### 10.7 Natural coordinates are better horizontal coordinates.

Understanding the results of a balance of forces can often be easier if we choose a horizontal coordinate system that is aligned naturally with the air flow, and not just set up in Cartesian coordinates *x* and *y* or spherical coordinates *λ* and *φ*. We can choose one direction—let’s call it *s* for streamline—so that it is aligned with the streamline (and is thus always parallel with the flow) and increases in the direction of the flow (i.e., downwind). The second direction—let’s call it *n* for normal—increases to the left of the flow. An interesting and noteworthy feature of natural coordinates is that the wind velocity is always positive because, by the definition of natural coordinates, the velocity vector is always pointed in the positive *s* direction.

For the horizontal momentum equation without friction:

$$\frac{D\overrightarrow{V}}{Dt}=-f\text{\hspace{0.17em}}\overrightarrow{k}\times \overrightarrow{V}-{\overrightarrow{\nabla}}_{p}\Phi $$

where $\overrightarrow{V}=\overrightarrow{i}u+\overrightarrow{j}v$ and ${\overrightarrow{\nabla}}_{p}$ is the horizontal gradient operator on a pressure surface, not a height surface.

Let’s look at each term in the equation and put it in natural coordinates.

The **acceleration of the air parcel**: $$\frac{D\overrightarrow{V}}{Dt}$$

There are two ways that $\overrightarrow{V}$ can change. It can change by changing its speed ($V=\left|\overrightarrow{V}\right|$), $\frac{DV}{Dt}$ , which occurs in the streamline direction *s,* or by changing its direction, which occurs in the normal direction, *n*. Recall that *n* points to the left of the velocity vector.

Remember your physics, which showed that the acceleration due to rotation (the centripetal acceleration) is the velocity squared divided by the radius of curvature of the rotation. In this case, the rotation is the rotation of the air parcel as it moves horizontally over the Earth (not the rotation of the Earth itself). The acceleration is directed perpendicular to the motion and is directed towards the center of curvature. *R* is the radius of curvature of the changing direction, and by convention, *R *> 0 if the curvature is in the counterclockwise direction, and *R *< 0 if the curvature is in the clockwise direction. Hence the sign always works out if the centripetal acceleration is *V*^{2}/*R*.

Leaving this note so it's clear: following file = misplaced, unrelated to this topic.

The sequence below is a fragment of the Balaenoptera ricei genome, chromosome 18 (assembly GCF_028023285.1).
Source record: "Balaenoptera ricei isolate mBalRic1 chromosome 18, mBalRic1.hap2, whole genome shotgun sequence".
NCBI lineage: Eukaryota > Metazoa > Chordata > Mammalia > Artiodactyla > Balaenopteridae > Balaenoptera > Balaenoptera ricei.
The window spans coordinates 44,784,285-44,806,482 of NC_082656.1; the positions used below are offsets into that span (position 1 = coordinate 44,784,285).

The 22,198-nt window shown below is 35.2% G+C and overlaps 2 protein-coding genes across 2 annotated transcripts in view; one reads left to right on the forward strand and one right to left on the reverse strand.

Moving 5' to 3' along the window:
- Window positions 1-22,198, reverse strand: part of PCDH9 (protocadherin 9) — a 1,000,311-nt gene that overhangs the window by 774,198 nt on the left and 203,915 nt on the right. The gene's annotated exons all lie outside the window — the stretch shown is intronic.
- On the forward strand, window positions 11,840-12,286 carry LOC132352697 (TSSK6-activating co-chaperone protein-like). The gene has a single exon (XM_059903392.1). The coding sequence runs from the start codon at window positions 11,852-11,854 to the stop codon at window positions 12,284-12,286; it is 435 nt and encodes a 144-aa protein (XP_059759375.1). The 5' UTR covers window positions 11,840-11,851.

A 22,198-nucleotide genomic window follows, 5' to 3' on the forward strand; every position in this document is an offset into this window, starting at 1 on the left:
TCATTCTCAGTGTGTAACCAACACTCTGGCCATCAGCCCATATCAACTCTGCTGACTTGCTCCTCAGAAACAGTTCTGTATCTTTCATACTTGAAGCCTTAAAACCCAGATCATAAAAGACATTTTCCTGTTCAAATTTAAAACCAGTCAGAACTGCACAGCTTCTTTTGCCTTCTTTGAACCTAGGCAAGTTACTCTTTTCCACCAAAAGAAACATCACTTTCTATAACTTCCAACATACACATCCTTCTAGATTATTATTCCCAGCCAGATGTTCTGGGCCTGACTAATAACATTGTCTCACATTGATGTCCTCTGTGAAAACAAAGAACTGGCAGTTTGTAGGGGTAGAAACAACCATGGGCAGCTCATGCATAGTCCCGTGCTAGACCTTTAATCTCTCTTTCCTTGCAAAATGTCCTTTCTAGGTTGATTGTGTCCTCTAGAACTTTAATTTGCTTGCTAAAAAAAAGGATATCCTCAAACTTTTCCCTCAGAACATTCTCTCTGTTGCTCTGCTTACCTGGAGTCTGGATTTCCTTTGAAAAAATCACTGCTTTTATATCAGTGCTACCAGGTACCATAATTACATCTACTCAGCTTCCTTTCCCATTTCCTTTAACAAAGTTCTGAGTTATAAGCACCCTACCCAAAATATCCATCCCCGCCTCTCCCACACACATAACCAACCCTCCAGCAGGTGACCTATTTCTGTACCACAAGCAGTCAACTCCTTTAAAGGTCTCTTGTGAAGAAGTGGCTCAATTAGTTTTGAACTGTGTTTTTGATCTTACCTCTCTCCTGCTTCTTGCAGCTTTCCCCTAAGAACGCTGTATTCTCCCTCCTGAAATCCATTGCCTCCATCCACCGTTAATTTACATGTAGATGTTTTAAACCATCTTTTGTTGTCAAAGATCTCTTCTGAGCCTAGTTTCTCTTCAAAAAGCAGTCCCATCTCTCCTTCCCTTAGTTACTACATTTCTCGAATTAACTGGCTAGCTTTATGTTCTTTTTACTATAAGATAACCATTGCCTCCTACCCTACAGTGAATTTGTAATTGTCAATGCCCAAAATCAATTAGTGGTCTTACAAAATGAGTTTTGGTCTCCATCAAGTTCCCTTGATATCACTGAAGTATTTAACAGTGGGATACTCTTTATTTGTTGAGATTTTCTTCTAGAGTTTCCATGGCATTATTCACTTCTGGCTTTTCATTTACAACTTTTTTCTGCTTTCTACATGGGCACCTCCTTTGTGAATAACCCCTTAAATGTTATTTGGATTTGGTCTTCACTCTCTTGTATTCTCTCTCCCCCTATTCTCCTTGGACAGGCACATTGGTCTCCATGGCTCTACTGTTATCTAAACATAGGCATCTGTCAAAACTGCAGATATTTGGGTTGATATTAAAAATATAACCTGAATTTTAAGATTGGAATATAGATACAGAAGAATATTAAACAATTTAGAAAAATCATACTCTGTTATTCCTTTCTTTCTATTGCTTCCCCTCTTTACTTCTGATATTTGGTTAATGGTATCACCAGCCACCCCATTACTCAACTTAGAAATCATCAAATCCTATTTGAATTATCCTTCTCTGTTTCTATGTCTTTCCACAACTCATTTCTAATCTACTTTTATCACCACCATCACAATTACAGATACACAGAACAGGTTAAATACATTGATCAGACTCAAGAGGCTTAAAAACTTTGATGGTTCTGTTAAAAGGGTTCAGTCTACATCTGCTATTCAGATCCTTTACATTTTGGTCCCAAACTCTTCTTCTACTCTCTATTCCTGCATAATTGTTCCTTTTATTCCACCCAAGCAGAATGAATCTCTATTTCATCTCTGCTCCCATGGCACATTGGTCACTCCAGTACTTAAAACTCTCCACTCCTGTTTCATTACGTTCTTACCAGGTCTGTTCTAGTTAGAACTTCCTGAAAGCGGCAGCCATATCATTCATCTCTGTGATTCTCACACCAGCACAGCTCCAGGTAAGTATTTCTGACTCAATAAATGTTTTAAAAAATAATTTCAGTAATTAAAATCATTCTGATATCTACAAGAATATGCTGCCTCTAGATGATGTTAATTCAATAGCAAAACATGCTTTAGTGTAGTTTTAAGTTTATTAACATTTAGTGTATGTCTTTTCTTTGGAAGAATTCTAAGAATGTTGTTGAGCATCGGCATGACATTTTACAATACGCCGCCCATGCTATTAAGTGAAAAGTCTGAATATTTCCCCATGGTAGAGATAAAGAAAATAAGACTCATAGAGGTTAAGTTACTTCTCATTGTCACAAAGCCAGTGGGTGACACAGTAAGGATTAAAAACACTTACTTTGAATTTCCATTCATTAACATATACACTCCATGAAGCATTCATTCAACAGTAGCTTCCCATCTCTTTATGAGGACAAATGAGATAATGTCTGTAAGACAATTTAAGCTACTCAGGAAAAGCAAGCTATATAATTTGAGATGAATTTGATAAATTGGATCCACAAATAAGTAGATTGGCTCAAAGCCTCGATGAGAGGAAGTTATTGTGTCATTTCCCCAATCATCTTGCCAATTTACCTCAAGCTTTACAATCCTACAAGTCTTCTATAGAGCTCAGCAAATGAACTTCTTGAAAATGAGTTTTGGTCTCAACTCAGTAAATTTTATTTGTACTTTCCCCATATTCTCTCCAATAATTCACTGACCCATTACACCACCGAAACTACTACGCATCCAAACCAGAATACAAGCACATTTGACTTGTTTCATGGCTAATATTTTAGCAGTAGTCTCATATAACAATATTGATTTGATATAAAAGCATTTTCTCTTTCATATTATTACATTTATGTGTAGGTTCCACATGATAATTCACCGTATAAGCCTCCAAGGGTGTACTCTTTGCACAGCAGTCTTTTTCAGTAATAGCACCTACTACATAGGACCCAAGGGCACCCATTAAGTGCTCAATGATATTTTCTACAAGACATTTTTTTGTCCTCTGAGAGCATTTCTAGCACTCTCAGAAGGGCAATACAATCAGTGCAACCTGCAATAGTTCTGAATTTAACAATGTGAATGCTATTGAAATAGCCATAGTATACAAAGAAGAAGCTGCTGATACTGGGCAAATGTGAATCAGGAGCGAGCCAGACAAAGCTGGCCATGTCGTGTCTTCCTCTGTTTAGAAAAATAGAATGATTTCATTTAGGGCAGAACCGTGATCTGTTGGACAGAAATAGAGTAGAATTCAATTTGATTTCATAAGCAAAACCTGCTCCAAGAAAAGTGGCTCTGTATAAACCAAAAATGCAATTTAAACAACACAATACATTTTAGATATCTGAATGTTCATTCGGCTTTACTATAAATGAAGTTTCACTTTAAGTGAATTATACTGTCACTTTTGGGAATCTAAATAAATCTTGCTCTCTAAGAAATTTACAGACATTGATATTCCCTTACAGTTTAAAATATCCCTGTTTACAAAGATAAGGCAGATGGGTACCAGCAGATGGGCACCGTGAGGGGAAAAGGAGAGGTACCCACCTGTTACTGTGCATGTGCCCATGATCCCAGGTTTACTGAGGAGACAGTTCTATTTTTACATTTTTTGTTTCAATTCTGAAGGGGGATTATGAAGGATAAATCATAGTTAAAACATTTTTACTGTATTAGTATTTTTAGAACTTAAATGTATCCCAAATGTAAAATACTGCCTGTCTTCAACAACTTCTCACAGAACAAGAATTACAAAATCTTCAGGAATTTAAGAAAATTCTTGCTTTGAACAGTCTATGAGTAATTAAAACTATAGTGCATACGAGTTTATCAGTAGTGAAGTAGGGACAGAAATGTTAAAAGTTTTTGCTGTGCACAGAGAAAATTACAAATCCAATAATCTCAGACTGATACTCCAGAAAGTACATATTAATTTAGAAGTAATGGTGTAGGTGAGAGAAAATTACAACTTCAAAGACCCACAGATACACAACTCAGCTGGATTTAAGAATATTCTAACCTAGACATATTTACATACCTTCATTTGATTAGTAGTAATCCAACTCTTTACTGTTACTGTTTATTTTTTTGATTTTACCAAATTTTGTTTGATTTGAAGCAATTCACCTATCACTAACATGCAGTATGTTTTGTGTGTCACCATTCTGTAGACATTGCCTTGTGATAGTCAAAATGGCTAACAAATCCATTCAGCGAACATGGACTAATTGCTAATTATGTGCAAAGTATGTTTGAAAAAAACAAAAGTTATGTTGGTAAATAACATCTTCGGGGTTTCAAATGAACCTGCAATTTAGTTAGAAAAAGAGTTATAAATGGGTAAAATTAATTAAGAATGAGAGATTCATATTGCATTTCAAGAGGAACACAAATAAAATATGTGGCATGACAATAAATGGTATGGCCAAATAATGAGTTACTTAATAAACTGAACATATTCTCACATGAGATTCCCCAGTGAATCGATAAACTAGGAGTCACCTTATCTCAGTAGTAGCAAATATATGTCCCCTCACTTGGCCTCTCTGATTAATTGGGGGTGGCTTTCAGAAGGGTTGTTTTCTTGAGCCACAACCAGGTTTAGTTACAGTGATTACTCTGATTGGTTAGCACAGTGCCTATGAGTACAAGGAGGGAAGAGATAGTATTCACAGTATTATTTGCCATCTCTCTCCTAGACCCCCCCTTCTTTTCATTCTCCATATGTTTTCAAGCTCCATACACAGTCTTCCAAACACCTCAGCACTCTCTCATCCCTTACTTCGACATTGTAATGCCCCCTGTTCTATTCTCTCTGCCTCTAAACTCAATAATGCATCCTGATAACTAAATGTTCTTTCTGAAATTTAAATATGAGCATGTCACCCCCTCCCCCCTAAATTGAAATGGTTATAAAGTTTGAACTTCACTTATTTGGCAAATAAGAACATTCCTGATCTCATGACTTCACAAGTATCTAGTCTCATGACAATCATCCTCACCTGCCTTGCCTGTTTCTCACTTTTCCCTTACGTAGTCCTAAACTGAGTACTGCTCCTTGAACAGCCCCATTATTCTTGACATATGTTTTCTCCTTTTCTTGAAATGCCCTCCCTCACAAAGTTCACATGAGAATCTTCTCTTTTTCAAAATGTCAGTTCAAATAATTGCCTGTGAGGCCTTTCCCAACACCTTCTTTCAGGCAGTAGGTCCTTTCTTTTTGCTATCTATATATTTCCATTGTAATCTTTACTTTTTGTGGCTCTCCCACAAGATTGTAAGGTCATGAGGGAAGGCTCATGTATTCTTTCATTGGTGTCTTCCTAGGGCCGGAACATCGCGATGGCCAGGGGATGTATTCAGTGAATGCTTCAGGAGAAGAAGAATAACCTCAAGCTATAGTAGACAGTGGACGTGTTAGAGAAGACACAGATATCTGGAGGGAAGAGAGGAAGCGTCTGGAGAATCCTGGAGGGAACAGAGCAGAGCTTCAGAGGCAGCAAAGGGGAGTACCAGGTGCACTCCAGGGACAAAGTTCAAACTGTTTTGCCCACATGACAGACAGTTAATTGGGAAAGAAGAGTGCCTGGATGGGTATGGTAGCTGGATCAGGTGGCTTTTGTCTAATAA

The **Coriolis force**:

$$-f\text{\hspace{0.17em}}\overrightarrow{k}\times \overrightarrow{V}$$

The *n* component equals $-\mathrm{fV}\text{\hspace{0.17em}}$ because when *f* > 0, the force is to the right of the motion (i.e., streamline) and is, thus, negative because positive *n* points to the left of the motion. When *f* < 0, the force would be to the left in the positive *n* direction.

The **pressure gradient force (PGF)**:

$$-{\overrightarrow{\nabla}}_{p}\Phi $$

The *n* component of $-{\overrightarrow{\nabla}}_{p}\Phi $ is just $-\frac{\partial \Phi}{\partial n}$ .

Putting these pieces all together results in the equation for the *n* component of the horizontal momentum equation:

$$\frac{{V}^{2}}{R}=-fV-\frac{\partial \Phi}{\partial n}$$

This equation is called the **Gradient Wind Equation**. The form of the equation in *z* coordinates is sometimes useful:

$$\frac{{V}^{2}}{R}=-fV-\frac{1}{\rho}\frac{\partial p}{\partial n}$$

Keep in mind that *V* is always positive in Equations [10.34] because they are cast in natural coordinates.

Let’s rearrange Equation [10.34a] slightly by moving the centripetal acceleration over to the right hand side, where it represents a centrifugal force. Then, by considering which of the terms are the most important, we can apply this equation to different situations:

$$\begin{array}{l}-\frac{{V}^{2}}{R}-fV-\frac{\partial \Phi}{\partial n}=0\text{,gradientbalance}\hfill \\ \text{\hspace{1em}}\text{\hspace{1em}}\text{\hspace{0.17em}}-fV-\frac{\partial \Phi}{\partial n}=0\text{,geostrophicbalance}\hfill \\ -\frac{{V}^{2}}{R}\text{\hspace{1em}}\text{\hspace{1em}}\text{\hspace{0.17em}}\text{\hspace{0.17em}}-\frac{\partial \Phi}{\partial n}=0\text{,cyclostrophicbalance}\hfill \\ -\frac{{V}^{2}}{R}-fV\text{\hspace{1em}}\text{\hspace{1em}}\text{}\text{\hspace{0.17em}}\text{\hspace{0.17em}}=0\text{,inertialbalance}\hfill \end{array}$$

We can use the **Rossby number** to help determine which of the above balances dominates. The Rossby number is defined to be the magnitude of the acceleration divided by the magnitude of the Coriolis force. When applied to the gradient wind equation, the Rossby number is given by

${R}_{o}=\frac{\text{acceleration}}{\text{Coriolisforce}}=\frac{{V}^{2}/R}{fV}=\frac{V}{fR}$

If *R _{o} *<< 1, then the centrifugal force is much smaller than the Coriolis force and the Coriolis force must balance the PGF (geostrophic balance).

If *R _{o} *>> 1, then the Coriolis force is much smaller than the centrifugal force and the centrifugal force must balance the PGF (cyclostrophic balance).

If *R _{o} *~ 1, then the Coriolis force and the centrifugal force balance each other (inertial balance).

#### Quiz 10-2: Coordinates and scales.

- Find
**Practice Quiz 10-2**in Canvas. You may complete this practice quiz as many times as you want. It is not graded, but it allows you to check your level of preparedness before taking the graded quiz. - When you feel you are ready, take
**Quiz 10-2**. You will be allowed to take this quiz only**once**. Good luck!